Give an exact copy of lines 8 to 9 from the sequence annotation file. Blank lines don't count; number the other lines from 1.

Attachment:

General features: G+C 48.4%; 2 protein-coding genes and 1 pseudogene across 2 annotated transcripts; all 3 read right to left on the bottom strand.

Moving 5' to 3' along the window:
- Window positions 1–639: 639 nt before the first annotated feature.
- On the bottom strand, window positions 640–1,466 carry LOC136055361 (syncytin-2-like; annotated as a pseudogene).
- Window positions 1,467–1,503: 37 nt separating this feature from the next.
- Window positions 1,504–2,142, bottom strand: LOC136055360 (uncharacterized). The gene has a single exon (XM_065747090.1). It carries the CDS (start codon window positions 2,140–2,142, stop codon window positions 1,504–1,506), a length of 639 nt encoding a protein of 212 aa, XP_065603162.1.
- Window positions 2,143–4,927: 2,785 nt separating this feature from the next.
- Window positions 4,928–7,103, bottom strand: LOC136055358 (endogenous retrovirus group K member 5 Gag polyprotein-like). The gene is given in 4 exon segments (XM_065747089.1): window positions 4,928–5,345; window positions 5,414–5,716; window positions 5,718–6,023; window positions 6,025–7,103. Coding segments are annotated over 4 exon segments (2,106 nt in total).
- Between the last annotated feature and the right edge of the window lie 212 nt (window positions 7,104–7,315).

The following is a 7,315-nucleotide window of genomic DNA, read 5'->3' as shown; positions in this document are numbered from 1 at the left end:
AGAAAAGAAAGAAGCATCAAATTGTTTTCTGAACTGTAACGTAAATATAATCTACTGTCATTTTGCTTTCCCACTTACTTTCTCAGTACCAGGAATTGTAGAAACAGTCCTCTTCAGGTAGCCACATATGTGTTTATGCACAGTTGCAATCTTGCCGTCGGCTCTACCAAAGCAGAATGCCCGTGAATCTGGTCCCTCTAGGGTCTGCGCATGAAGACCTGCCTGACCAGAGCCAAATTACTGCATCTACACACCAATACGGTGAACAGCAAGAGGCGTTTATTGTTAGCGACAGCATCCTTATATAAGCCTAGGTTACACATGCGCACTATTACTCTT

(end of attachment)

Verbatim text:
- Window positions 4,928–7,103, bottom strand: LOC136055358 (endogenous retrovirus group K member 5 Gag polyprotein-like). The gene is given in 4 exon segments (XM_065747089.1): window positions 4,928–5,345; window positions 5,414–5,716; window positions 5,718–6,023; window positions 6,025–7,103. Coding segments are annotated over 4 exon segments (2,106 nt in total).
- Between the last annotated feature and the right edge of the window lie 212 nt (window positions 7,104–7,315).